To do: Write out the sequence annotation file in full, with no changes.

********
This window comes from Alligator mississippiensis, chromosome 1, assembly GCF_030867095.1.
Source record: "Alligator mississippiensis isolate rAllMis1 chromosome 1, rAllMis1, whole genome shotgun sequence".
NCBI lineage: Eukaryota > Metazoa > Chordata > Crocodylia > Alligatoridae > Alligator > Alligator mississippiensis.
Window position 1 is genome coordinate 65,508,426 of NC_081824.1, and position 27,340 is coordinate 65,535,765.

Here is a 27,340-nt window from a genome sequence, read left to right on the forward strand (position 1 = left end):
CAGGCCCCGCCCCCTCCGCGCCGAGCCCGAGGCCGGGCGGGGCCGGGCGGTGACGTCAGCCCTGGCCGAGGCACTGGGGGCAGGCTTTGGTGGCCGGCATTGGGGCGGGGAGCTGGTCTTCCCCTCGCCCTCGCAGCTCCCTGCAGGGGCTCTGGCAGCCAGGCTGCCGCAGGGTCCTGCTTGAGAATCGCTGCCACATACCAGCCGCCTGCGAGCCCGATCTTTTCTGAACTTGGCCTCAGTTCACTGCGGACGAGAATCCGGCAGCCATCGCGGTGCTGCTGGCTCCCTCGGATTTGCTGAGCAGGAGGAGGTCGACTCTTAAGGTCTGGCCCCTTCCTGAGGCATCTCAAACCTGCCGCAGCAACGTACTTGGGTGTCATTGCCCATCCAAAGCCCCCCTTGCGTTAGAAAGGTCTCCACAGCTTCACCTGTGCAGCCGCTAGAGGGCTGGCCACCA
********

This window comes from Alligator mississippiensis, chromosome 1, assembly GCF_030867095.1.
Source record: "Alligator mississippiensis isolate rAllMis1 chromosome 1, rAllMis1, whole genome shotgun sequence".
NCBI lineage: Eukaryota > Metazoa > Chordata > Crocodylia > Alligatoridae > Alligator > Alligator mississippiensis.
Window position 1 is genome coordinate 65,508,426 of NC_081824.1, and position 27,340 is coordinate 65,535,765.

Here is a 27,340-nt window from a genome sequence, read left to right on the forward strand (position 1 = left end):
CAGGCCCCGCCCCCTCCGCGCCGAGCCCGAGGCCGGGCGGGGCCGGGCGGTGACGTCAGCCCTGGCCGAGGCACTGGGGGCAGGCTTTGGTGGCCGGCATTGGGGCGGGGAGCTGGTCTTCCCCTCGCCCTCGCAGCTCCCTGCAGGGGCTCTGGCAGCCAGGCTGCCGCAGGGTCCTGCTTGAGAATCGCTGCCACATACCAGCCGCCTGCGAGCCCGATCTTTTCTGAACTTGGCCTCAGTTCACTGCGGACGAGAATCCGGCAGCCATCGCGGTGCTGCTGGCTCCCTCGGATTTGCTGAGCAGGAGGAGGTCGACTCTTAAGGTCTGGCCCCTTCCTGAGGCATCTCAAACCTGCCGCAGCAACGTACTTGGGTGTCATTGCCCATCCAAAGCCCCCCTTGCGTTAGAAAGGTCTCCACAGCTTCACCTGTGCAGCCGCTAGAGGGCTGGCCACCA